Sunday, May 17, 2009

Color of the Day - Mummy

Mummy, 1901 – ‘Mummy,’ as a pigment, is inferior to prepared, but superior to raw, asphalt, inasmuch as it has been submitted to a considerable degree of heat, and has thereby lost some of its volatile hydrocarbons. Moreover, it is usual to grind up the bones and other parts of the mummy together, so that the resulting powder has more solidity and is less fusible than the asphalt alone would be. A London colourman informs me that one Egyptian mummy furnishes sufficient material to satisfy the demands of his customers for twenty years. It is perhaps scarcely necessary to add that some samples of the pigment sold as ‘mummy’ are spurious. Mummy was certainly used as an oil-paint at least as early as the close of the sixteenth century.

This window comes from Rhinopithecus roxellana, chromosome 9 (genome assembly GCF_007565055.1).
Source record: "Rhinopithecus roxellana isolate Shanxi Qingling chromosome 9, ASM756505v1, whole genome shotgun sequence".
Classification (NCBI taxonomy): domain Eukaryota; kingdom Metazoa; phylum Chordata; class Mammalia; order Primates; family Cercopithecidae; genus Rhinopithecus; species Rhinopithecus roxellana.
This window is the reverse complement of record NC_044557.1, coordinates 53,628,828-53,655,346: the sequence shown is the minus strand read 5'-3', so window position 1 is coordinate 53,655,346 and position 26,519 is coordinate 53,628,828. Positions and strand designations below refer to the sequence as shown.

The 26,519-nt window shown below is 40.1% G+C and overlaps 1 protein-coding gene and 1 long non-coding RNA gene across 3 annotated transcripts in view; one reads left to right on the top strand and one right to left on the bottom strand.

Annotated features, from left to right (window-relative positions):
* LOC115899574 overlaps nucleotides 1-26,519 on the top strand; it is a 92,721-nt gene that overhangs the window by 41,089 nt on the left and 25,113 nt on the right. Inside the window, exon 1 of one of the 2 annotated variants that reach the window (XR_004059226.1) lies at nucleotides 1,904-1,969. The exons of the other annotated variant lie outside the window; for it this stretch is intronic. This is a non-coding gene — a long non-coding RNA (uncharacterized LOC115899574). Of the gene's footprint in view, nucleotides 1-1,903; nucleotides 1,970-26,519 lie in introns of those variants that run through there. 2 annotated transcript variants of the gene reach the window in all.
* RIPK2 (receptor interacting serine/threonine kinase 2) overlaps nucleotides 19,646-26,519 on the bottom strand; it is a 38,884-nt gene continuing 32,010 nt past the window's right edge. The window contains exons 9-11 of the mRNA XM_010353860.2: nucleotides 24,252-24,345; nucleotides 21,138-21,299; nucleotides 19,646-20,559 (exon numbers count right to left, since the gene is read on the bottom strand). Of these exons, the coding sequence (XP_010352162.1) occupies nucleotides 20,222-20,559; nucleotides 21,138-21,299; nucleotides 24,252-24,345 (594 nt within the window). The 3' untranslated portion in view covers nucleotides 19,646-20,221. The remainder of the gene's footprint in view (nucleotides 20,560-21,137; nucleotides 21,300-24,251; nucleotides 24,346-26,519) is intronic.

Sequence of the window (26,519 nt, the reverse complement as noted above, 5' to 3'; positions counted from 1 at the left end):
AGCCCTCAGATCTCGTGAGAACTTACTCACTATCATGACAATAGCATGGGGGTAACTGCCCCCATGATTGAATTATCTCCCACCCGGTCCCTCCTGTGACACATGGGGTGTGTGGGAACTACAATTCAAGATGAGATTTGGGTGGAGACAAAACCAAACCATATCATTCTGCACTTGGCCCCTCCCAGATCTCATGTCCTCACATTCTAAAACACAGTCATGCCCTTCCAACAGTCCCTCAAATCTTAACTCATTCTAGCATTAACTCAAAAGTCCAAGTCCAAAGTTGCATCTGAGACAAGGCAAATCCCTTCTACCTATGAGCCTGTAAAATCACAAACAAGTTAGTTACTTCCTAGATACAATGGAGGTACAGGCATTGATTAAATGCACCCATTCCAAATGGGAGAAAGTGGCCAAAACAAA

Chemistry of Paints and Painting, 1901

excerpt from:
Elephant's Breath and London Smoke
edited by Deb Salisbury
Available at

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